The latest strategy being used by those who make a career of assaulting the good name of the State of Israel is to link the issue of full equality for African-Americans, as symbolized by the word “Ferguson,” with the Israeli-Palestinian conflict.
There is a long history of using legitimate American social justice issues to undermine the Jewish state. We saw it during the Vietnam War, where small contingents linked opposition to the war to opposition to Israel. We saw it in protests against the war in Iraq, which some linked to Israeli policy toward the Palestinians. We saw it during Occupy Wall Street, when some targeted Israel as well as the financial system.
There is, however, no rational connection between the challenge of racism in America and the situation facing the Palestinians.
In America, the history of racism has been the great sin. Slavery, segregation, lynchings, institutionalized discrimination, racial profiling — the list is painfully long. Of course, we have come a long way, as represented by the commemorations of the Civil Rights Act of 1964, the Voting Rights Act of 1965 and the march on Selma.
But the deaths of Michael Brown, Eric Garner, Tamir Rice and others show that we still have a long way to travel on the road to justice in America. Getting there requires much work from all segments of society so we may live up to the ideals of equality that are at the core of this nation’s values.
Israel’s relations with the Palestinians are of a completely different character. The fundamental issues at stake are a product of a history in which two peoples had historic claims to the same land. The conflict is complicated — neither side is 100 percent right — and it begs for a solution to improve the lives of Palestinians and Israelis.
From the 1930s on, international efforts were made to satisfy each community’s desire for self-determination. The U.N. resolution of 1947, which provided for a Jewish and a Palestinian state, was accepted by the Jewish side but not by the Palestinians.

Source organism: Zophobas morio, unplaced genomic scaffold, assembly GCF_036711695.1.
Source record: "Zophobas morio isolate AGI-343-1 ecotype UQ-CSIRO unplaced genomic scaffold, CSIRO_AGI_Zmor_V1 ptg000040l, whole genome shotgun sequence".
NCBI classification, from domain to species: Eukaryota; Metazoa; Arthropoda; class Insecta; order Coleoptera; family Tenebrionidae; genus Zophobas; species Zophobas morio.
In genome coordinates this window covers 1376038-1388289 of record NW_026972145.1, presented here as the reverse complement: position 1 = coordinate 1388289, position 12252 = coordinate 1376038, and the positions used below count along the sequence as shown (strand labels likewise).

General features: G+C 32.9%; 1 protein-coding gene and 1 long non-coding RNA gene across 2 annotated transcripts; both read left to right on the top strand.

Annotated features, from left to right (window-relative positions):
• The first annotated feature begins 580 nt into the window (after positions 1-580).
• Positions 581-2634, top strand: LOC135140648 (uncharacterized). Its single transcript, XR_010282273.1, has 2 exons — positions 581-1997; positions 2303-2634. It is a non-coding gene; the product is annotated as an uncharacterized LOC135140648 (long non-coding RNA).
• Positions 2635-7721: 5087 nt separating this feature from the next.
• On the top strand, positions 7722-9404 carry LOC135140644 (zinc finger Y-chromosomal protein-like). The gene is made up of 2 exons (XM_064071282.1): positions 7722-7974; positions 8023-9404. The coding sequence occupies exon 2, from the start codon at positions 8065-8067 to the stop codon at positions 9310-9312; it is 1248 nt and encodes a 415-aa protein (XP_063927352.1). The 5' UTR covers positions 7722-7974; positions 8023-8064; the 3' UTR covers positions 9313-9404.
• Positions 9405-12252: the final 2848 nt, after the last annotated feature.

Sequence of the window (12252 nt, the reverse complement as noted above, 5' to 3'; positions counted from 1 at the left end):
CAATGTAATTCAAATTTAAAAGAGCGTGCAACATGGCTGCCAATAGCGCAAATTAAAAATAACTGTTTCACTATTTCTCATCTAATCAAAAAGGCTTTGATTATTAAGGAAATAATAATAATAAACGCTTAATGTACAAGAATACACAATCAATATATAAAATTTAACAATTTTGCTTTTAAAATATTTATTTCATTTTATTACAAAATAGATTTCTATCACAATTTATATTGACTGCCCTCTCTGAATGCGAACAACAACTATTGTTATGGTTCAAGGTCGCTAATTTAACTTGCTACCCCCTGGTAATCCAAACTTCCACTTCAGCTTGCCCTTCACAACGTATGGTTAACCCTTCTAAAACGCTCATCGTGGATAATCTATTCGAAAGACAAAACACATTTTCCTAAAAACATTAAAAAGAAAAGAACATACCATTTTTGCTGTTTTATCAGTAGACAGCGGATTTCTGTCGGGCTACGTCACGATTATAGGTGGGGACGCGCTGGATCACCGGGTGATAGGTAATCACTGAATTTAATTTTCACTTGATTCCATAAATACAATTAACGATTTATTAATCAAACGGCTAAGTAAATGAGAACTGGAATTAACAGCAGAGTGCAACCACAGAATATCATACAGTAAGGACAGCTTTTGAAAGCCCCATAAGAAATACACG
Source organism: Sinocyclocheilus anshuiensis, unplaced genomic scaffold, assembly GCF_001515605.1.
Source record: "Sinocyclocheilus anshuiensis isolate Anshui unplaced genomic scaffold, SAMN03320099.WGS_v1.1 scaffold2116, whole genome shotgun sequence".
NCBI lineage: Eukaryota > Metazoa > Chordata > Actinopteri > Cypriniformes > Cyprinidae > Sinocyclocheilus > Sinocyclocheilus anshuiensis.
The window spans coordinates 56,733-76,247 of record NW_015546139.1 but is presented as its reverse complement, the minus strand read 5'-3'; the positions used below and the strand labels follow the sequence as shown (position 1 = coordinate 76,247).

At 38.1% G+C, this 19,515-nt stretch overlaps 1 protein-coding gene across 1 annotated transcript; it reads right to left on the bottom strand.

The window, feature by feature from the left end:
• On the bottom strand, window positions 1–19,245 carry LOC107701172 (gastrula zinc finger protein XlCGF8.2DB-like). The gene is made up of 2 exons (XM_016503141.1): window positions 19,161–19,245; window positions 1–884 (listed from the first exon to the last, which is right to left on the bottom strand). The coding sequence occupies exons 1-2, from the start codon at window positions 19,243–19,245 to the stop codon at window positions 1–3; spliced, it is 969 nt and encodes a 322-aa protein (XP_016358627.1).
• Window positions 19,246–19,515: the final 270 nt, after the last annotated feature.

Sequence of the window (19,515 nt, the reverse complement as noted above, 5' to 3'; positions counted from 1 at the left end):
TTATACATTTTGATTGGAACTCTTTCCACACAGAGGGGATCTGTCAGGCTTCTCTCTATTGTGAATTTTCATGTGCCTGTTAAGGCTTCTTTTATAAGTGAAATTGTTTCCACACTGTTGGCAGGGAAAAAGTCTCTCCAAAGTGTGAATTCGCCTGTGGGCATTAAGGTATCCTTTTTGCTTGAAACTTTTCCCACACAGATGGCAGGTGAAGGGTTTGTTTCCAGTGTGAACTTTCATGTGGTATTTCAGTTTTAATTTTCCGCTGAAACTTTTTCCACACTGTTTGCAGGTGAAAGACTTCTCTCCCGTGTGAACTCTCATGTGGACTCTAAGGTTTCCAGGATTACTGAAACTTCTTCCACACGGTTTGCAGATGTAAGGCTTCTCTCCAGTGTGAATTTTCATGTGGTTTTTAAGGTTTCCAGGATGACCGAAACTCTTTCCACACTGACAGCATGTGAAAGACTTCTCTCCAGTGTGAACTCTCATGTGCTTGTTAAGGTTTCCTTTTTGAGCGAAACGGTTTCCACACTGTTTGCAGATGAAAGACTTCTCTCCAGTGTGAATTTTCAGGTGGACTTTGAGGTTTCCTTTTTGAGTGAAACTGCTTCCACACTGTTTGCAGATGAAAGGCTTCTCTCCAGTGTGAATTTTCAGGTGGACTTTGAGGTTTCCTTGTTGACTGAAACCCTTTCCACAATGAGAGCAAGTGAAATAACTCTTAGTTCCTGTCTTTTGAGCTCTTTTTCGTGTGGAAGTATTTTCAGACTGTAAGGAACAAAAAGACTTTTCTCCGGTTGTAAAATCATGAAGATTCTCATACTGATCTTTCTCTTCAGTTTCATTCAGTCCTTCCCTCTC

Had the Palestinians accepted partition, they could have begun to build an independent and free life for their people. Their failure to do so — and their unwillingness to do so now — is the result of a desire to destroy the Jewish state that is greater than their desire to build their own.
Unfortunately, that basic reality continues to this day. Palestinians could have had a state in 2000 under Bill Clinton’s proposal at Camp David. The plan involved Israeli withdrawal from the West Bank and Gaza, and the dismantling of a large number of settlements. When Israel left Gaza in 2005, instead of building a state, Hamas turned on Israel with rockets. And when Ehud Olmert offered the Palestinians a state and Israeli withdrawal in exchange for peace and recognition, no Palestinian answer came forth.
Even today, as the Palestinians appeal to the U.N. Security Council and the International Criminal Court, the same dynamic is at work. The Palestinians would like to get a state without ending the conflict with Israel. And so the situation has not changed much. Israel continues to face the dilemma of what to do when Palestinian terrorism and rejectionism continue to threaten them.
Let’s be clear: There can be criticism of Israeli treatment of the Palestinians. But it is not a question of institutionalized racism. It is not a matter of Israel wanting to rule over the Palestinians. Israel has tried in various ways to break the deadlock: comprehensive negotiations, partial negotiations, unilateral withdrawal. None have worked.
It is neither helpful in dealing with the racial challenges facing this country nor in solving the complex Israeli-Palestinian conflict to conflate two very different issues. It is particularly unfortunate that some have sought to do so on Martin Luther King Jr. Day.
King’s message was about building bridges, bringing people together and joining forces to fight hatred and oppression. Comparing American racism and Israel’s treatment of the Palestinians, by contrast, seems driven by individuals more invested in undermining the Jewish state than in furthering race relations in America or working toward a solution to the conflict in the Middle East.
Those of us interested in both improving race relations and resolving the conflict in the Middle East must stand up and reject this cynical strategy.
Kenneth Jacobson is deputy national director of the Anti-Defamation League.